What if everything we think we know about the science of obesity is wrong?
It's a fact: More people are obese now than ever before. What is up for discussion however, is why.
The prevalence of obesity increased from 30.5% to 42.4% from 1999-2018, according to the Centers for Disease Control and Prevention, and the rate of severe obesity went up from 4.7% to 9.2% in the same period of time.
According to a recently published review in the American Journal of Clinical Nutrition, what we think we know about what causes obesity — and why so little progress has been made in the field — is wrong and has been for years.
Its authors assert that the science shows obesity is not attributable to "an energy imbalance between calories consumed and calories expended,” as the World Health Organization describes, but is instead a "hormonal or constitutional disorder" that impairs the regulation of fat storage and metabolism.
How is the traditionally accepted paradigm of obesity "fatally flawed," as the review's authors allege? What is this conclusion, which contradicts the traditional science of obesity, based on? What evidence supports their argument?
Obesity-related health conditions including heart disease, stroke, type 2 diabetes and certain types of cancer are among the leading causes of preventable and premature death.
If the widely accepted obesity paradigm is indeed flawed, will researchers and other experts in the field adapt their efforts? How could doing so help advance the prevention and treatment of obesity and related health conditions?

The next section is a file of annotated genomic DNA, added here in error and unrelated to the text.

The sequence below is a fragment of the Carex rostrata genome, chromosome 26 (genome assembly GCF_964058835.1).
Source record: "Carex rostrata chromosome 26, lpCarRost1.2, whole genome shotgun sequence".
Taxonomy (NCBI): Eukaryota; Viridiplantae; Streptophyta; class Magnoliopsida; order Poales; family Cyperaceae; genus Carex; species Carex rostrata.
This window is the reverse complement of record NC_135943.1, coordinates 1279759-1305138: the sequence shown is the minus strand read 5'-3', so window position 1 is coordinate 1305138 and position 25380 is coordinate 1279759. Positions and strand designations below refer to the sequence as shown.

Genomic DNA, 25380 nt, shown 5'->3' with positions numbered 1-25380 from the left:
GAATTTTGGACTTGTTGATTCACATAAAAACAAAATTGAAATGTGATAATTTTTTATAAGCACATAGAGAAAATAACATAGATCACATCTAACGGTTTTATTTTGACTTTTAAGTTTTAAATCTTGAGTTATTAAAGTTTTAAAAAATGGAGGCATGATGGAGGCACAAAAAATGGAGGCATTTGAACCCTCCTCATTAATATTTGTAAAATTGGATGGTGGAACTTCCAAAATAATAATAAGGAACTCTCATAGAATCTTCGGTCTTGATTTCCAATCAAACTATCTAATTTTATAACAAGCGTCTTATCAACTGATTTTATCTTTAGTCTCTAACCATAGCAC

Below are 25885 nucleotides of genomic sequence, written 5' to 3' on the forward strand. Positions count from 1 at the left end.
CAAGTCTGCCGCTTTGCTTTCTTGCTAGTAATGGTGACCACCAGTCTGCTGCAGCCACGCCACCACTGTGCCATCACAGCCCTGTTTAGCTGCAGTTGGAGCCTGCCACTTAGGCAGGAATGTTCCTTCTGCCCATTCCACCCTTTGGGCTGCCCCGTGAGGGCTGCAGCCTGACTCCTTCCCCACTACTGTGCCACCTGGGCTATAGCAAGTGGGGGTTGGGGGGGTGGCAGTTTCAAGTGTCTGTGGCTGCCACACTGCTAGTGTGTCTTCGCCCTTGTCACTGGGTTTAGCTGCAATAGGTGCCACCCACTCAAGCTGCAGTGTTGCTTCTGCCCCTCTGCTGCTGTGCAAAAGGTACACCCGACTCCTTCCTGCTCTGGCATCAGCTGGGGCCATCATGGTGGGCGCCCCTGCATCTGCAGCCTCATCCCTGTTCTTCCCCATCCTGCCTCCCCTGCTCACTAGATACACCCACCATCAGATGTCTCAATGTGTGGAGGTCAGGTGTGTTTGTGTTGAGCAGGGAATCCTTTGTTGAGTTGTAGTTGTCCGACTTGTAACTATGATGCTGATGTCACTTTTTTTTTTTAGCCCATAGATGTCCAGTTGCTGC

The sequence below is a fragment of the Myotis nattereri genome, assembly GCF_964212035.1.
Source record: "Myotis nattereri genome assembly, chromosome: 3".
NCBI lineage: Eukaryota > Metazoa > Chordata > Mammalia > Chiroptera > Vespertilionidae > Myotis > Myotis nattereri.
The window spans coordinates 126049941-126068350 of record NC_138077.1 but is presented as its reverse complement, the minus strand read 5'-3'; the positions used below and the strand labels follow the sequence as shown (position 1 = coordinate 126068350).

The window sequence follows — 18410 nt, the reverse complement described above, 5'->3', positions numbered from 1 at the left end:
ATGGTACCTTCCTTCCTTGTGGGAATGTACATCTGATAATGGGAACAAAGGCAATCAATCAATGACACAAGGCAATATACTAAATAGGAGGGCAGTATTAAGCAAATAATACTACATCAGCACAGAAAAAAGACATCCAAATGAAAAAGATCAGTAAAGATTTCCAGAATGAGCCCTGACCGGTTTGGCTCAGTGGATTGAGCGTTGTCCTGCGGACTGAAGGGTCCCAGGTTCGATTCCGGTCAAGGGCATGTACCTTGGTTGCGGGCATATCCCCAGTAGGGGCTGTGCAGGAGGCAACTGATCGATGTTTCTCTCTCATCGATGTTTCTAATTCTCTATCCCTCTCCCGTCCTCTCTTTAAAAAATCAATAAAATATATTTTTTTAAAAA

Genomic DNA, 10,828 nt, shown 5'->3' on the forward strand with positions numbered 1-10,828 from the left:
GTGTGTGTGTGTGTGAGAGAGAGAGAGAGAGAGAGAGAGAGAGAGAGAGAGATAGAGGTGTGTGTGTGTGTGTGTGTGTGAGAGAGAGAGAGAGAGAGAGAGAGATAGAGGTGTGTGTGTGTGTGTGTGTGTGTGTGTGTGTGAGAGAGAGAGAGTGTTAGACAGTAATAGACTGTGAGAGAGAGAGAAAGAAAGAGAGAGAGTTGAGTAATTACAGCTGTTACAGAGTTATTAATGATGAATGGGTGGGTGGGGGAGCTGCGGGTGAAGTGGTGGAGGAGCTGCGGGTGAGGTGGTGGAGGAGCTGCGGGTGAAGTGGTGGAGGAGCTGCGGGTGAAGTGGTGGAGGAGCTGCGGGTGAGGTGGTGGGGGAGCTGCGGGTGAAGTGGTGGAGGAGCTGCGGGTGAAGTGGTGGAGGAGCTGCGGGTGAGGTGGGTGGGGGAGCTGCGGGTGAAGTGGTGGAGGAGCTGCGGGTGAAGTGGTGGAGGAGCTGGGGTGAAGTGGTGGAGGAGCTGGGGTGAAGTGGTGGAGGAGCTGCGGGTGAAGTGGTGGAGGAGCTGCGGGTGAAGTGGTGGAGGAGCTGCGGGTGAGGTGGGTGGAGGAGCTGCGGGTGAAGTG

Childhood obesity rates continue to climb in Texas and the U.S.
New data from the Robert Wood Johnson Foundation shows that 1 in 6 young people ages 10-17 nationwide and more than 1 in 5 Texas youths are obese, with sharp disparities along racial and socioeconomic lines.
The report cites factors for worsening childhood obesity that include structural racism, discriminatory practices affecting the food system, access to healthcare, affordable housing, and critical family supports like childcare.
The pandemic has also been linked to increasing childhood obesity rates, both in Texas and nationally, and is connected to an increased risk of severe illness from COVID-19. According to RWJF, childhood obesity costs an estimated $14 billion annually in direct health expenses.
What policy changes could be implemented to prevent the onset of childhood obesity and related health consequences?
Why are kids of color and those growing up furthest from economic opportunity at greatest risk?
- Gary Taubes (12-12:30), investigative science and health journalist, author of The Case Against Sugar, Why We Get Fat and Good Calories, Bad Calories; co-founder and board chair of the non-profit Nutrition Science Initiative
- Jamie Bussel (12:30-1), senior program officer at the Robert Wood Johnson Foundation
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*This interview was recorded on Wednesday, October 13.